If everything’s indented properly and the OpenAPI profile validates, REST Builder generates your JAX-RS resources and the GraphQL endpoint. Next, you’ll see what has been generated and how to implement our business logic.

Examples

Here’s a complete example that defines all CRUD operations in OpenAPI.

GET Collection

paths:
    "/entities":
        get:
            responses:
                200:
                    content:
                        application/json:
                            schema:
                                items:
                                    $ref: "#/components/schemas/Entity"
                                type: array
                    description: ""
            tags: ["Entity"]

DELETE

paths:
    "/entities/{entityId}":
        delete:
            parameters:
                - in: path
                  name: entityId
                  required: true
                  schema:
                      type: integer
            responses:
                204:
                    content:
                        application/json: {}
                    description: ""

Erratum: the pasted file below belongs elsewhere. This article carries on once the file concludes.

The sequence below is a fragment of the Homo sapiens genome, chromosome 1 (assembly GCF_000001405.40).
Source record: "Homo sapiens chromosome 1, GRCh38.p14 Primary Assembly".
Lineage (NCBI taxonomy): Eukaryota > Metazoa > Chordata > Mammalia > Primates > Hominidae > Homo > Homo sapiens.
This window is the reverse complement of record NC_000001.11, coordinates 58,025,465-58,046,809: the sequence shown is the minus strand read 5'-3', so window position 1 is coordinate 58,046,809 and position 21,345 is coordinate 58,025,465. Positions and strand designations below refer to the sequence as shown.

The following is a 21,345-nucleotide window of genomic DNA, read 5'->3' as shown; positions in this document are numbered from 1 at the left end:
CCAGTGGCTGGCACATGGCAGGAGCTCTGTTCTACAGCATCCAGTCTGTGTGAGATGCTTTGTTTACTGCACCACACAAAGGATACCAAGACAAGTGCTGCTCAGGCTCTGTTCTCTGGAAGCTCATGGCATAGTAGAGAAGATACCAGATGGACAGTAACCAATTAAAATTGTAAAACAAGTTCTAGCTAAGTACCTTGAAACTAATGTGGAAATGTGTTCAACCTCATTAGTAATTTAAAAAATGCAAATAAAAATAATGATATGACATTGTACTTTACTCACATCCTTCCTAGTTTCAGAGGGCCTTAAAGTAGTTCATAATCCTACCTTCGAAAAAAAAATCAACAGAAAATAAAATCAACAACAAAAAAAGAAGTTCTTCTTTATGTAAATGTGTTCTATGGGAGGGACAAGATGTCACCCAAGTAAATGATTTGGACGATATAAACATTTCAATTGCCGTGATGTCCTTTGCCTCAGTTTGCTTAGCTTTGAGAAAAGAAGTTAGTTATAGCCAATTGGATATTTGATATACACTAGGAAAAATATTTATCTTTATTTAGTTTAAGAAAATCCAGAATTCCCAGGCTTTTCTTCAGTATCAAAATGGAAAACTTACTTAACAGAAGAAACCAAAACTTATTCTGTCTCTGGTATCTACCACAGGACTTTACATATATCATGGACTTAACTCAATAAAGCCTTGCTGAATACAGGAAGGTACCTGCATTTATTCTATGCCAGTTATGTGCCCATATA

tags: ["Entity"]

POST

paths:
    "/entities":
        post:
            requestBody:
                content:
                    application/json:
                        schema:
                            $ref: "#/components/schemas/Entity"
            responses:
                200:
                    content:
                        application/json:
                            schema:
                                $ref: "#/components/schemas/Entity"
                    description: ""
            tags: ["Entity"]

PUT

paths:
    "/entities/{entityId}":
        put:
            parameters:
                - in: path
                  name: entityId
                  required: true
                  schema:
                      type: integer
            requestBody:
                content:
                    application/json:
                        schema:
                            $ref: "#/components/schemas/Entity"
            responses:
                200:
                    content:
                        application/json:
                            schema:
                                $ref: "#/components/schemas/Entity"
                    description: ""
            tags: ["Entity"]

Summary

There are more examples showcasing all the supported OpenAPI syntax here and here. Your next step is to create your API.